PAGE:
Those 'nasty' nests
In use since the 1400s, "nasty" comes from the Arabic "niz'd" for "nest." Early bird watchers noticed that birds fouled their nests and called anything dirty "nesty" or "nasty." Eventually, the word extended to unpleasant situations and spiteful behavior.
Meanwhile, a "nester" is a derogatory term for a homesteader of the Old West who settled on grazing land used for cattle. The name derives from the patches of brush that settlers would stash around their vegetable gardens to protect them from weather and grazing animals.
A precocious apricot?
The first use of the word "precocious" did not apply to children mature before their age. It applied to plants - specifically those that flower or set fruit before bearing leaves. In Europe, it's not unusual for precocious trees to have their spring in winter and, therefore, ripen early. Precocious, from the Latin "prae-" (before) and "coquere" (to cook), means cooked beforehand, or ripened before its time.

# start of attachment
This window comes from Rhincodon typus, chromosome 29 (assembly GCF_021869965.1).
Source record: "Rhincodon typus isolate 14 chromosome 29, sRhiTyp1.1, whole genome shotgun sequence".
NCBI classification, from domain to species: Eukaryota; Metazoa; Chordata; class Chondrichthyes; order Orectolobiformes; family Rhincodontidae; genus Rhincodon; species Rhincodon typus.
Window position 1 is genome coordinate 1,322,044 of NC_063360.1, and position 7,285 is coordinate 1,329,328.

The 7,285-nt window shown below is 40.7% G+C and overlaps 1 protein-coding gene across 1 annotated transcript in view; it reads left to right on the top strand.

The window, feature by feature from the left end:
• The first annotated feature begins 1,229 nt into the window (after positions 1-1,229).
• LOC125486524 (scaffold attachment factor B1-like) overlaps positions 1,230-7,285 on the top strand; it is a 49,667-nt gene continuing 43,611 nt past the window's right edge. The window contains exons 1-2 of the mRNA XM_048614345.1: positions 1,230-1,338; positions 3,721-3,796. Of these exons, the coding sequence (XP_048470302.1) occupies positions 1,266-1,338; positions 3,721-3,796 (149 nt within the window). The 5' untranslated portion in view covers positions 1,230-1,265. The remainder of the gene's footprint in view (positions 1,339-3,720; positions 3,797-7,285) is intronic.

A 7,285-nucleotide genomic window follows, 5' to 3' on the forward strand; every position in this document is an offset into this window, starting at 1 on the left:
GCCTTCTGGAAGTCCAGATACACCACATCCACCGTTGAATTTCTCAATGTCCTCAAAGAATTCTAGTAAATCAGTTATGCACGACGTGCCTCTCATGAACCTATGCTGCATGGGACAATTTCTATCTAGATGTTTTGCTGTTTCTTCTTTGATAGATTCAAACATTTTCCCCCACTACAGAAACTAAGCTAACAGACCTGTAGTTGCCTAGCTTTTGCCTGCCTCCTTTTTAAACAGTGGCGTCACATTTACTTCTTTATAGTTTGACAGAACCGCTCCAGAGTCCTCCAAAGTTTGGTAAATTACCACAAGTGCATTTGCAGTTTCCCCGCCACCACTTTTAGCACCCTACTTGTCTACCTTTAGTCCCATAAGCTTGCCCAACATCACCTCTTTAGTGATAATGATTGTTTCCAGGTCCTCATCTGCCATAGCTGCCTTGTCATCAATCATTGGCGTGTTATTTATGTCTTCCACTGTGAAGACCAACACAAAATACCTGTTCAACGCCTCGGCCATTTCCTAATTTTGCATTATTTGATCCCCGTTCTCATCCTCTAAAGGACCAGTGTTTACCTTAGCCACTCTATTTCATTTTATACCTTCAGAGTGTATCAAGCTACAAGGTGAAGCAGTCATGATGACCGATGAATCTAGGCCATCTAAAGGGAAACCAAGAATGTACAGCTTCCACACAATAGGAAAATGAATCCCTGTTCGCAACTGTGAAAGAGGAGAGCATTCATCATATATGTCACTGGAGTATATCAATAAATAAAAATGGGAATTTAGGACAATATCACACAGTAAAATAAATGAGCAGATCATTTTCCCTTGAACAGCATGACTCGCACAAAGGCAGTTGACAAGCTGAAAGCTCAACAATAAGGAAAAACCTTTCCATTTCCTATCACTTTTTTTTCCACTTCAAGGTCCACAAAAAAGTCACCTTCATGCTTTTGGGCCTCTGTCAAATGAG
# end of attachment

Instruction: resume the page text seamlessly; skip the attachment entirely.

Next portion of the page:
"Precocious figs" were first recorded in the 1600s. Centuries before, apricots, native to China, actually bore the name "praecoquum" (early ripe) because in their new location in the Mediterranean, they ripened earlier than the local peach.
SOURCES: 'Brewer's Dictionary of Prose and Fable,' revised by Ivor H. Evans; 'A Browser's Dictionary,' by John Ciardi; 'The Encyclopedia of Word and Phrase Origins,' by Robert Hendrickson; The World Book Dictionary.